At this stage of the Bitcoin Ordinal protocol’s lifespan, creating new BRC-20 tokens has limited support and can incur sky-high gas fees. As the ecosystem continues expanding, this process will likely become more user-friendly. Inscriptions and deployment can be done via the non-custodial UniSat Wallet.

Differences Between BRC-20 and ERC-20 Tokens

ERC-20 tokens form the inspiration for BRC-20 tokens. However, their current levels of functionality are worlds apart.

  • ERC-20 tokens are part of the Ethereum network and integrate with a sprawling ecosystem of decentralized applications. BRC-20 tokens can only interact with the Bitcoin blockchain and at present have little use in the Web3 sphere.
  • ERC-20 tokens support smart contracts, which are automatically executing lines of code. This gives the token standard impressive versatility – ERC-20 tokens can be pushed across different blockchain protocols and utilised for various decentralized purposes. Conversely, BRC-20 tokens use JSON to launch token contracts, which limits the token standard’s use cases to minting, deploying and transferring.  
  • ERC-20 tokens have been live on the Ethereum network since 2017. Although smart contract bugs still pop up, the token standard has firmly entrenched itself as a core framework for the future of cryptocurrency. BRC-20 tokens are novel and have minimal exposure to hacks, exploits and new, disruptive technology. Only time will tell if BRC-20s have a future in the sector.  

Controversy Surrounding BRC-20s

BRC-20 tokens bring a world of potential to the blockchain industry. Ordinal inscriptions may lift the Bitcoin network’s functionality into the modern NFTs and decentralized finance era. However, the release of the token standard has been a little rocky.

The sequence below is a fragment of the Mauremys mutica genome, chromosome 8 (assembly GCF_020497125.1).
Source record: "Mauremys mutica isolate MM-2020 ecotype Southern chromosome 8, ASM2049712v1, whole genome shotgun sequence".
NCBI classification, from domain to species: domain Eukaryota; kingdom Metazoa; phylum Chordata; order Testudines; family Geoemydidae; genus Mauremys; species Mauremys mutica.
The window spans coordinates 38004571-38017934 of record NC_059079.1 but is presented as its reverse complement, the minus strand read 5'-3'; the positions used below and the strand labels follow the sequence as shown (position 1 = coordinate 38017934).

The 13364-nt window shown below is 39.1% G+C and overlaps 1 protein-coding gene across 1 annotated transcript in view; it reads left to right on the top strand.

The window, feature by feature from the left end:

For starters, Bitcoin’s blockchain isn’t designed to handle the extreme weight of transactions that dApps facilitate. Scalability has long been an issue and has only worsened since the introduction of BRC-20 tokens. Congestion results in slower transaction times and soaring gas fees, significantly hurting adoption. 

This is made worse due to how BRC-20 tokens are created. ERC-20 and ERC-721 tokens generally store unique metadata on a server parallel to the Ethereum network. This helps prevent the main chain from clogging up. However, Bitcoin’s ordinal inscriptions push both the token and the data file directly onto the blockchain, further slowing down the network.  

Some have decried the BRC-20 token’s lack of functionality. ERC-20 tokens use smart contracts, so they support an extensive list of purposes. On the other hand, BRC-20s can only be transferred from one wallet to another, which is why they are mostly used for meme coins. 

Bitcoin is a legacy blockchain that kick-started the industry as we know it. It has many supporters who share Satoshi Nakamoto’s original vision of a peer-to-peer payments system operating outside of a central authority. Some have argued that stuffing JPGs onto the network goes against Bitcoin’s fundamental philosophy.

Either way, BRC-20s are still in their infancy. This token standard has a lot to play out – will it become Bitcoin’s equivalent to ERC-20? Or will it fade into the night, proving to be nothing more than a passing fad?